Conservatives want change -- when it's necessary

Jonah Goldberg
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Posted: Apr 18, 2003 12:00 AM

For months, anti-war intellectuals and journalists have been making the argument that pro-war conservatives are "un-conservative." They call us "radicals" and "revolutionaries."

Joshua Micah Marshall recently wrote a cover story for The Washington Monthly about how dangerously radical conservative foreign policy has become. And The Economist set aside the word "neo-conservatives" -- the silly label for conservative foreign policy hawks -- and replaced it with "neo-radicals."

In a sense, I don't really mind; it's kind of fun to be called a radical from time to time. Keeps the blood pumping. But what annoys me is this assumption that conservatives are being hypocritical because we are in favor of change abroad and stasis here at home.  This amounts to a deeply misinformed understanding of conservatism.

It's true, conservatives aren't big fans of change. We've always followed old Lord Falkland, who proudly declared, "When it is not necessary to change, it is necessary not to change." One of the "canons of conservatism," according to Russell Kirk's seminal 1953 book, The Conservative Mind, is the "recognition that change and reform are not identical, and that innovation is a devouring conflagration more often than it is a torch of progress."

That's all true - but only when you're talking about societies that are good and worth preserving. Any society or nation can have its "conservatives," people opposed to change or reform. But that doesn't make all conservatives the same. A "conservative" in the old Soviet Union wanted to stick as close to orthodox Marxism-Leninism as possible to defend it against democratic and market-based reforms.

In America, conservatives want to preserve those institutions and arrangements that keep us free, prosperous and happy. Sure, we want to preserve other stuff, too, but the point remains: We aren't in the conservation business just because we hate newness.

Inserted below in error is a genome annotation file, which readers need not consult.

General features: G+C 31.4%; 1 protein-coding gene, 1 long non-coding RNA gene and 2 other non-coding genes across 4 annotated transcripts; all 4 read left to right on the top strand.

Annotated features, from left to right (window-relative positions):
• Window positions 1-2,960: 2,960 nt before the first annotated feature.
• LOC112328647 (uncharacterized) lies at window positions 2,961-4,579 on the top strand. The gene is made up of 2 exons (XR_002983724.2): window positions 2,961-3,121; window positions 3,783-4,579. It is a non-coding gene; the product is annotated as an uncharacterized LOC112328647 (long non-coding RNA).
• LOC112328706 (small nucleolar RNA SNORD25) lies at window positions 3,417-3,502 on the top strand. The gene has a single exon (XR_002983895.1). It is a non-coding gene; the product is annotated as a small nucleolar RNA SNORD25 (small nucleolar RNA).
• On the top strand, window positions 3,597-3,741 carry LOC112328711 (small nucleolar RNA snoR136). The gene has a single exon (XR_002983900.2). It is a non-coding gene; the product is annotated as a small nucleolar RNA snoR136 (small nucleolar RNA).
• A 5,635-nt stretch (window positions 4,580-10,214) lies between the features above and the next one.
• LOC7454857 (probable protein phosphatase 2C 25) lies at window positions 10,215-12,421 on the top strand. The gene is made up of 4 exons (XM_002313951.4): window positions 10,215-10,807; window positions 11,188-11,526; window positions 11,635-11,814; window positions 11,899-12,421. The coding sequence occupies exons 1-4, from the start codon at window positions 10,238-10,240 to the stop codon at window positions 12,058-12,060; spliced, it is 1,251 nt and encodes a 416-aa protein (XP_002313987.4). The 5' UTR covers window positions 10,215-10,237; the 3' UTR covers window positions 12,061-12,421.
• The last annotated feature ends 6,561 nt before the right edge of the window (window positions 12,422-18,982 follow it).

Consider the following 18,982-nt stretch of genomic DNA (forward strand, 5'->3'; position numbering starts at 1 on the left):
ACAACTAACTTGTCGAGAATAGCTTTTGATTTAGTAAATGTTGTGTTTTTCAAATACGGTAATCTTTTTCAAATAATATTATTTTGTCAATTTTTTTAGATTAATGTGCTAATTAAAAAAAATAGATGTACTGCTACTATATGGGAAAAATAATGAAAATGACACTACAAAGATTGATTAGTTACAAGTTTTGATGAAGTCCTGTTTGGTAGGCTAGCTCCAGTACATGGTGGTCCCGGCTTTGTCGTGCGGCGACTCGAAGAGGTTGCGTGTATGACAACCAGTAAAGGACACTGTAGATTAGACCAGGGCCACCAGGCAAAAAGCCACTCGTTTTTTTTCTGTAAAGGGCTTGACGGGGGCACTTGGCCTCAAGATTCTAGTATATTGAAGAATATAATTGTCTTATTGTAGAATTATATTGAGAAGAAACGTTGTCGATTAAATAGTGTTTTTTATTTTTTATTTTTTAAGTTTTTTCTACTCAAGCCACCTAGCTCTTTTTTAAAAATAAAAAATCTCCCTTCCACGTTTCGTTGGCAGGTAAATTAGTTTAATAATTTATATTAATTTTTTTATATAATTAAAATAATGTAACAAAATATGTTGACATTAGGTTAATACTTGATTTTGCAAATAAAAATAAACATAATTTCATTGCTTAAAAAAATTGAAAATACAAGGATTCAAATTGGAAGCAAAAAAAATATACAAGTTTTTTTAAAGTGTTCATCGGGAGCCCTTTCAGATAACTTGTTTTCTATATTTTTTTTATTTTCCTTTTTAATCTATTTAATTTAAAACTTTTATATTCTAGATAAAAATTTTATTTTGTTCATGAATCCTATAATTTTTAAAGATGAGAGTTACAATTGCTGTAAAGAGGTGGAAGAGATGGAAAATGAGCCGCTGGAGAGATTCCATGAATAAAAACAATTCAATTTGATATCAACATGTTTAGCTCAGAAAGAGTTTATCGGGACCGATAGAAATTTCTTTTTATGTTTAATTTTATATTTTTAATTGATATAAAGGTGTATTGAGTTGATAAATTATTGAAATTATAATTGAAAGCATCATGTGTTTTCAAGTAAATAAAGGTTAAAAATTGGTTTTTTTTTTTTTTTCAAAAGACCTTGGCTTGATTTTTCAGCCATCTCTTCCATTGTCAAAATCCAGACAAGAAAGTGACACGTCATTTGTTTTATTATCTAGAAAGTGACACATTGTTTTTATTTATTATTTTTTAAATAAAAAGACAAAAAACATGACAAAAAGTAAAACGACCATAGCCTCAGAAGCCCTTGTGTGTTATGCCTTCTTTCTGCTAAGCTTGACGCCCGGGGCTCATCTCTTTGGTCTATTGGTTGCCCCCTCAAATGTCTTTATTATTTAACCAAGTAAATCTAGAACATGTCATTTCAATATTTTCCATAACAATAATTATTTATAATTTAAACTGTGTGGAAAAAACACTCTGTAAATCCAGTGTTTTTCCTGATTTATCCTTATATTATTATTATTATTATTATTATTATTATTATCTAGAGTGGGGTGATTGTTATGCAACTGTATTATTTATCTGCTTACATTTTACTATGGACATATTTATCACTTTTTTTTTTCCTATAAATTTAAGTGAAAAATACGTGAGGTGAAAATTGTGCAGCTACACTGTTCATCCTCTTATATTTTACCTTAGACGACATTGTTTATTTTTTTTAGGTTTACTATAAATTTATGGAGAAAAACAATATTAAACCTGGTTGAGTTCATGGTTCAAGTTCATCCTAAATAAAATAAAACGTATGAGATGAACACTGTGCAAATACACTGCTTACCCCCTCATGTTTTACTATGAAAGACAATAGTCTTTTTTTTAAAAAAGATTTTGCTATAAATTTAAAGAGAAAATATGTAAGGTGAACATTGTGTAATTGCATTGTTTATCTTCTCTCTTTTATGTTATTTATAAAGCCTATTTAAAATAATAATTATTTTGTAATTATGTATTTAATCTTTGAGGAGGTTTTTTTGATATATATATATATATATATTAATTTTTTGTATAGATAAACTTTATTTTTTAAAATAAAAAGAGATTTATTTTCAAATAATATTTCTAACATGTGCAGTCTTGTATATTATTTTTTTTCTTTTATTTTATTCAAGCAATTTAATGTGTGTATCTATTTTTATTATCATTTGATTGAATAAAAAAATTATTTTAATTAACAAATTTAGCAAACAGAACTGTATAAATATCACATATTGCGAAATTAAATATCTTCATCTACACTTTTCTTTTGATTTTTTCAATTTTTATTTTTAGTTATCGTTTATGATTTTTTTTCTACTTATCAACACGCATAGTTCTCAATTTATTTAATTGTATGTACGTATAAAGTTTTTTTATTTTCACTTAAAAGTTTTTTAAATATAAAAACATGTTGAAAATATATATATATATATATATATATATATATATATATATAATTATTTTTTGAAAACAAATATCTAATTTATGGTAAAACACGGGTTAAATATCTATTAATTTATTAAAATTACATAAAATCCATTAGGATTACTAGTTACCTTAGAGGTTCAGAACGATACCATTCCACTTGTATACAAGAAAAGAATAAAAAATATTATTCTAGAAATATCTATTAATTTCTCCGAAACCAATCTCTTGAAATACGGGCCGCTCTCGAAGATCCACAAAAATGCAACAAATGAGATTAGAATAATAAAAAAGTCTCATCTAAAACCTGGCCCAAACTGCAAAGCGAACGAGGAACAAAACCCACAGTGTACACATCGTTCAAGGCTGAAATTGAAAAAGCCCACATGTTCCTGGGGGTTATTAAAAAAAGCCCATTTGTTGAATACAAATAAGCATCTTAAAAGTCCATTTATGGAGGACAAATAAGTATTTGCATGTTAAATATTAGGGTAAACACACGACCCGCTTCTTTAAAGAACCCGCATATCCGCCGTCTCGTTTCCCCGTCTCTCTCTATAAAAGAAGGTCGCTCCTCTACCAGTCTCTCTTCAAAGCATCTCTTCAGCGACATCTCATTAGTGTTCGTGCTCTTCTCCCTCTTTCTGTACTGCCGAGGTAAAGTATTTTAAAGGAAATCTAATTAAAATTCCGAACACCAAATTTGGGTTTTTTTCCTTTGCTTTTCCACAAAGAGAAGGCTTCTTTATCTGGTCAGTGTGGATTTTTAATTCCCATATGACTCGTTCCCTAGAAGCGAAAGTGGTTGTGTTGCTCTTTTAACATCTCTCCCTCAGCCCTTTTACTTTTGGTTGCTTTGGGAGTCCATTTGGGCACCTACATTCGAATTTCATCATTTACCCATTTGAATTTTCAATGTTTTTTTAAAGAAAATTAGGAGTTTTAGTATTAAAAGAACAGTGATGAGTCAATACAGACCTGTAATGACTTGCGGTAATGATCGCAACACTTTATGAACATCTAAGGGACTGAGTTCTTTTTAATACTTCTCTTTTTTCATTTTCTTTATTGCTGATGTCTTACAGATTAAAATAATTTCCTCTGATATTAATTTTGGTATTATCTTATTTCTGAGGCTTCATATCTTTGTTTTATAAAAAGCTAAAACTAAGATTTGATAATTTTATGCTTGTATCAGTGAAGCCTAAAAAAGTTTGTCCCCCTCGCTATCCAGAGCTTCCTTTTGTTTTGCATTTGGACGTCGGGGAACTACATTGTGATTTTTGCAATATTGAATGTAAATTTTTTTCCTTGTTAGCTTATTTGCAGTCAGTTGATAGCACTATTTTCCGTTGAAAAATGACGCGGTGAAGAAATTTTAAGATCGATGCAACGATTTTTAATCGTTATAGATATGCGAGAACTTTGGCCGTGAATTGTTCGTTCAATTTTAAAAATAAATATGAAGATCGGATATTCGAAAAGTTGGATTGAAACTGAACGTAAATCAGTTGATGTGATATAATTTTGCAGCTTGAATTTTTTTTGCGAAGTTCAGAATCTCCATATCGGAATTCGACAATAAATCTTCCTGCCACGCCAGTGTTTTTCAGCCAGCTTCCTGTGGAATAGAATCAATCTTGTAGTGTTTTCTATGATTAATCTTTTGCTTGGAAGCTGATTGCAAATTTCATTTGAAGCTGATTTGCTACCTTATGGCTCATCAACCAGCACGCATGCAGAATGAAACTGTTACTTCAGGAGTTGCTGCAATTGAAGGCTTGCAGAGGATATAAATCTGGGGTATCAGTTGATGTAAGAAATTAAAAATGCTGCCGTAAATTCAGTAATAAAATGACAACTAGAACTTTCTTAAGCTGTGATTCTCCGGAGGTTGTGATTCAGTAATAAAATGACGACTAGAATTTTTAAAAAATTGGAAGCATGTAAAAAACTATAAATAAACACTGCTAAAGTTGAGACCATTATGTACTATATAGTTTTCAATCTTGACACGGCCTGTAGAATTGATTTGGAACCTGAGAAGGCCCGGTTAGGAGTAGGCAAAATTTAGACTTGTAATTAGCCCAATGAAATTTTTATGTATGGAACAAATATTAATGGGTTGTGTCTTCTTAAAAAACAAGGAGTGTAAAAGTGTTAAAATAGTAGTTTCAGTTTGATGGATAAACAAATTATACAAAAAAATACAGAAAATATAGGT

Look at it this way: If I'm dedicated to the historic preservation of my own home, there's nothing irrational or inconsistent about me wanting to tear down the crime-infested crack house across the street and replace it with a nicer, more decent home. Pro-war conservatives believe that toppling Saddam will make the whole neighborhood better.

What baffles me is the inconsistency of the anti-war liberals. These folks say that "we should put our own house in order first" before we go trying to fix the problems of other countries. These are the same people who claim that we are all brothers, that there is just one race -- the human race -- and so on. Why then do they seem perfectly happy condoning mass murder and brutality around the globe until we fix our own problems first?

Well, our problems are puny and selfish compared to the millions eating grass and rats in North Korea. Believing we shouldn't help them until, say, Medicare is just perfect is laughable.

Meanwhile, these liberals think any American-led change abroad will be disastrous but that massive change here at home is vital. They don't even call it "change" -- they call it "investing in our future."

At least anti-war conservatives have consistent and defensible priorities. They don't want to muck about with too much stuff abroad because they're afraid we'll track the mess back into our own homes. I disagree with the analysis because the world has become too interconnected to simply close our door to it. But at least these guys have a coherent argument.

Getting back to the historic preservation analogy, I would dearly love if we could go back to the way this country was 50 or 100 years ago. Some changes have been for the better, of course. Ending Jim Crow, color TV, rising crust frozen pizzas, etc. But on the whole, I'd prefer this country to look a lot more like it used to. Indeed, I'd like to shrink the size of the federal government by, I dunno, half? Two-thirds?

And I'd like to spend a small fraction of those savings on tearing down the crack houses of the world, which breed crime and misery, and replace them with sights worth seeing. I'd like to see democracy and prosperity in the Middle East, and a peaceful settlement between Palestinians and Israelis. I'd like to see a unified Korea, run from Seoul not Pyongyang. I would like to see Africa moving forward rather than slipping ever further behind. I'd like to see South America so prosperous that illegally immigrating into America would seem like a pointless and silly endeavor.

I'd like to see these things for two reasons, one conservative and one "liberal." The liberal side of me says that we are our brothers' keepers and we have some minimal obligation to liberate people from tyranny and needless misery. But, just as important, I am a conservative who believes the problems of the world will find their way here and mess up the home I dearly love if we don't do something about them.